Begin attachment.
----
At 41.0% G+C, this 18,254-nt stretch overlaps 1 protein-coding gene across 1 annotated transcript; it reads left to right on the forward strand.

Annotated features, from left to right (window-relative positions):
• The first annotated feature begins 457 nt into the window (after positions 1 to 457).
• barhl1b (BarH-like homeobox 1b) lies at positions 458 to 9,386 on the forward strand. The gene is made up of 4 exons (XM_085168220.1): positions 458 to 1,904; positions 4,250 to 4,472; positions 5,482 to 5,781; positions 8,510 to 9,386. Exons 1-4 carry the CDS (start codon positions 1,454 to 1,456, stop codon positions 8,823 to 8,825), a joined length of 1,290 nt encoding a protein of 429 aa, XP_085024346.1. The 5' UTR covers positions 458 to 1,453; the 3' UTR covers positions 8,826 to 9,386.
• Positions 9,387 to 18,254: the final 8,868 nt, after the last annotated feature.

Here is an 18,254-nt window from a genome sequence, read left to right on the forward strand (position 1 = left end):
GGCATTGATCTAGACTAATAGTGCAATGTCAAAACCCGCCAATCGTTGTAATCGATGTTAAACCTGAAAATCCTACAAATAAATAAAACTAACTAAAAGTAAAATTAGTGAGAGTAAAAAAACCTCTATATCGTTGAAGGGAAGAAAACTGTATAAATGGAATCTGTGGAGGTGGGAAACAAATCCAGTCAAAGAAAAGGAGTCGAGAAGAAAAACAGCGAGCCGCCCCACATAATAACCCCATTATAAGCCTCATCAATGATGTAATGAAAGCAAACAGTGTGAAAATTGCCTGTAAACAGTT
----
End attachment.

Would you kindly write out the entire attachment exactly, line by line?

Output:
At 41.0% G+C, this 18,254-nt stretch overlaps 1 protein-coding gene across 1 annotated transcript; it reads left to right on the forward strand.

Annotated features, from left to right (window-relative positions):
• The first annotated feature begins 457 nt into the window (after positions 1 to 457).
• barhl1b (BarH-like homeobox 1b) lies at positions 458 to 9,386 on the forward strand. The gene is made up of 4 exons (XM_085168220.1): positions 458 to 1,904; positions 4,250 to 4,472; positions 5,482 to 5,781; positions 8,510 to 9,386. Exons 1-4 carry the CDS (start codon positions 1,454 to 1,456, stop codon positions 8,823 to 8,825), a joined length of 1,290 nt encoding a protein of 429 aa, XP_085024346.1. The 5' UTR covers positions 458 to 1,453; the 3' UTR covers positions 8,826 to 9,386.
• Positions 9,387 to 18,254: the final 8,868 nt, after the last annotated feature.

Here is an 18,254-nt window from a genome sequence, read left to right on the forward strand (position 1 = left end):
GGCATTGATCTAGACTAATAGTGCAATGTCAAAACCCGCCAATCGTTGTAATCGATGTTAAACCTGAAAATCCTACAAATAAATAAAACTAACTAAAAGTAAAATTAGTGAGAGTAAAAAAACCTCTATATCGTTGAAGGGAAGAAAACTGTATAAATGGAATCTGTGGAGGTGGGAAACAAATCCAGTCAAAGAAAAGGAGTCGAGAAGAAAAACAGCGAGCCGCCCCACATAATAACCCCATTATAAGCCTCATCAATGATGTAATGAAAGCAAACAGTGTGAAAATTGCCTGTAAACAGTT